Have you ever wondered what are all those numbers on the sidewall of your tires? Let us help you decode those numbers.
Picture Credit: F l a n k e r
Tire Sizes Explained
Width of tire (Example: P 215/65R15 95H)
The three digits following the service type prefix (if present) tell us the cross-sectional width of the tire in millimeters.
The width of the tires, measured from the widest point of the inner sidewall to the widest point of the outer sidewall, is 215 millimeters.
The section width can be converted to inches by dividing millimeters by 25.4: (215 millimeters) / (25.4 mm/in) = 8.46 inches.
Aspect ratio (Example: P 215/65R15 95H)
Next, we have the two-digit number that usually follows the tire’s section width tells us the aspect ratio, or tire profile measurement.
The 65 indicates that the height of the sidewall from the rim to the outside of the tread, is 65% of the section width.
We know the tire size above has a section width of 8.46 inches and the aspect ratio is 65%, therefore the sidewall height for this tire is 5.5 inches: (8.86 inches) x (.65) = 5.5 inches.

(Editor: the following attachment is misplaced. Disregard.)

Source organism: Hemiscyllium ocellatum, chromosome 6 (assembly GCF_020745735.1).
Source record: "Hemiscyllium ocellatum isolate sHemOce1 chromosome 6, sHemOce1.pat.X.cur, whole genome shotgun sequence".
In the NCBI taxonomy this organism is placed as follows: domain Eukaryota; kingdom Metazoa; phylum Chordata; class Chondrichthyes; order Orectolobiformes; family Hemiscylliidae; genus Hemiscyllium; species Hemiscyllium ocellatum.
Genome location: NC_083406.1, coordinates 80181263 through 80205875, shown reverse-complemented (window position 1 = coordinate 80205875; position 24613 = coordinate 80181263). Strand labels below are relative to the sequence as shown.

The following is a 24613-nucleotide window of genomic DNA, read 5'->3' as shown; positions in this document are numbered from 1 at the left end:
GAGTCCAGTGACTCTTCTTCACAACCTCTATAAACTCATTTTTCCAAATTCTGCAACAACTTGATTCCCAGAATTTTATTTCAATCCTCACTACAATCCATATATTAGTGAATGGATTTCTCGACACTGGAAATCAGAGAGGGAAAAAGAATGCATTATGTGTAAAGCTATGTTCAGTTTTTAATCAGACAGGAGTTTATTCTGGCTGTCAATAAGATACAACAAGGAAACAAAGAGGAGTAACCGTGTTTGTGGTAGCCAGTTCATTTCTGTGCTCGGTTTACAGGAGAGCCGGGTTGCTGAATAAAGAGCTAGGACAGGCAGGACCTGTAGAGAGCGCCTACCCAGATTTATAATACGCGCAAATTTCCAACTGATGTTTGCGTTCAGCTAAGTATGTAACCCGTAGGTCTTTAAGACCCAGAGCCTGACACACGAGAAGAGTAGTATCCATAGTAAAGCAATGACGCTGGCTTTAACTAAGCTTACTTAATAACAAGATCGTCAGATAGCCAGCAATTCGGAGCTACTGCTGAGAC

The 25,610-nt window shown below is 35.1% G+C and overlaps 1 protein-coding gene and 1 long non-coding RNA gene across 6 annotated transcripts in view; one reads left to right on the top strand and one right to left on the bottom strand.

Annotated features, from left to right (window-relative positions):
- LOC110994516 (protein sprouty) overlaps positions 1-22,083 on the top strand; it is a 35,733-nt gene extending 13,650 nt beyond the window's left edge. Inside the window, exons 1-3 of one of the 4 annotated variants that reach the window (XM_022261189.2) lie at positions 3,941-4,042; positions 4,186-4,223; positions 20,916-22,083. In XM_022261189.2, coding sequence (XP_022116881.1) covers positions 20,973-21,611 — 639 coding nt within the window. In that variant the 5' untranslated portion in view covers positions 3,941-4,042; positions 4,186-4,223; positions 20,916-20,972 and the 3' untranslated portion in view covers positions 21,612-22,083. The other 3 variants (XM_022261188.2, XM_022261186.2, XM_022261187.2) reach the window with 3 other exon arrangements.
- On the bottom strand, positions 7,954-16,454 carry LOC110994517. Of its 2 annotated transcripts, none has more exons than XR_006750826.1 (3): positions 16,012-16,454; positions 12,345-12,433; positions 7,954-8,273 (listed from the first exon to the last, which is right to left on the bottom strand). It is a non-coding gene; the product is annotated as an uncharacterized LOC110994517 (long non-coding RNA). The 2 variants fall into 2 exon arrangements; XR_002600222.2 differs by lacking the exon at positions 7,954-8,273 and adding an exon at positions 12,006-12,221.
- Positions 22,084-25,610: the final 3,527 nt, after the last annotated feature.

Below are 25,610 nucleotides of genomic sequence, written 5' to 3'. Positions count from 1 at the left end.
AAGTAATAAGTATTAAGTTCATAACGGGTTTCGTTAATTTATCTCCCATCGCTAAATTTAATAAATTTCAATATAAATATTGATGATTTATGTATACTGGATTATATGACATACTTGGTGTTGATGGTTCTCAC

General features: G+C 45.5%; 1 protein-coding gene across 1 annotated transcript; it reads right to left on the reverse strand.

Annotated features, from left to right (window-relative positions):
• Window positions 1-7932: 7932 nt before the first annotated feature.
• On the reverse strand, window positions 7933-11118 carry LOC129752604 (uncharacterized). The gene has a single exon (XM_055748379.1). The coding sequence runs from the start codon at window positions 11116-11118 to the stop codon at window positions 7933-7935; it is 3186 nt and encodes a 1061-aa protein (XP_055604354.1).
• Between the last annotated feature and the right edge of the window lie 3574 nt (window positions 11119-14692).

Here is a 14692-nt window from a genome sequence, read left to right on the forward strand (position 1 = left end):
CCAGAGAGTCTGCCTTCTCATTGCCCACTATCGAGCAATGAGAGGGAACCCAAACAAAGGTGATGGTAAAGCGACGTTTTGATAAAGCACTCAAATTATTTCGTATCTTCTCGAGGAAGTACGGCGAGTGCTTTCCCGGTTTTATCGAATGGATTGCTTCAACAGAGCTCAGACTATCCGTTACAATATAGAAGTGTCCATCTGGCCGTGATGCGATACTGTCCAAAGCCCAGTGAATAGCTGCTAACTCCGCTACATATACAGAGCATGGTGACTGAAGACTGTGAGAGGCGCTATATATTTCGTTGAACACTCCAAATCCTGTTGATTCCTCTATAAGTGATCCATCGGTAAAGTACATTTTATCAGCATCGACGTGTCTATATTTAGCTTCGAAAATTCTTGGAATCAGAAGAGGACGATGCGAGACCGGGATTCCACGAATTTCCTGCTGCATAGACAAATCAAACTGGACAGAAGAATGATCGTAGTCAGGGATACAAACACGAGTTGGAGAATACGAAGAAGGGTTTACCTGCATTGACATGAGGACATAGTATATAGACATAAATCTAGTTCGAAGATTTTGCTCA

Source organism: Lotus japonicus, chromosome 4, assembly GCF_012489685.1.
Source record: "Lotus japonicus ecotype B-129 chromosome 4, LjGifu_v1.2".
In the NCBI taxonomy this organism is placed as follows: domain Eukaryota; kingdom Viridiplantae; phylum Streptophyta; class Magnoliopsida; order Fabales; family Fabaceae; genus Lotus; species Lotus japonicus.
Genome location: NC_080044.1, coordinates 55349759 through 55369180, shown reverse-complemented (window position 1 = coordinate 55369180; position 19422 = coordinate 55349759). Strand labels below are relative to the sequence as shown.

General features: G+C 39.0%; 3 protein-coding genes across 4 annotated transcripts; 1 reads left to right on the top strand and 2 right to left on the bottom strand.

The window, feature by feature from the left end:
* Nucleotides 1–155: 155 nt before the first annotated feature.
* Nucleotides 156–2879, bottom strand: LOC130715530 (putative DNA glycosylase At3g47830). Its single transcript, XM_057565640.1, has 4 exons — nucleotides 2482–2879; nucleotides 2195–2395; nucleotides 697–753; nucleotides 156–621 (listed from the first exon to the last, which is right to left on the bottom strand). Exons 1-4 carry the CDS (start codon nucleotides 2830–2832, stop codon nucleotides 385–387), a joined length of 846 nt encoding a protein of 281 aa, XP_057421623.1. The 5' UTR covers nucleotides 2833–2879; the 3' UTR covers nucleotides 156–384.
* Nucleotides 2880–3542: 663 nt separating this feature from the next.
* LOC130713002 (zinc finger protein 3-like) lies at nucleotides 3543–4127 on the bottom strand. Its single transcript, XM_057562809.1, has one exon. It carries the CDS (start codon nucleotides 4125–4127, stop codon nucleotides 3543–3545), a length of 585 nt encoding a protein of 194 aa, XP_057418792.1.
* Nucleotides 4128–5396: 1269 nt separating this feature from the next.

Diameter of Tire and wheel (Example: P215/65R15 95H)
The next number we are going to look at beside is R15. The number 15 tells us that the tire should be fitted on to a 15 inch diameter rim.
The most common tires sizes are (in inches): 8, 10, 12, 13, 14, 15, 17, 18, 19, 20, 22, 23, 24, 26, and 28.
Special wheel diameters
Other than the common sizes you usually encounter, there are also some special tire sizes out there.
We can usually find these tires on some heavy-duty light trucks, box vans, and heavy-duty trailers.
These sizes are usually 14.5, 15.5, 16.5, 17.5, and 19.5 inches, and an example would be 33×12.5R16.5 118R.
We should always check the tire and rim size before mounting them together and never mix special size tires with traditional size rims.
Similarly, we should also not mount traditional tire size on special size rims.
Service description rating (Example: P215/65R15 95H)
The next two digits we will be looking at is what we call the service description rating. Since 1991, It is mandatory to print it at the end of the tire size with the exception of Z-rated tire.
Thus, looking at the above example, Service description is used to identify the tire’s load index (95) and speed rating (H).
We will cover the load index and speed ratings on our next blog. Stay Tune!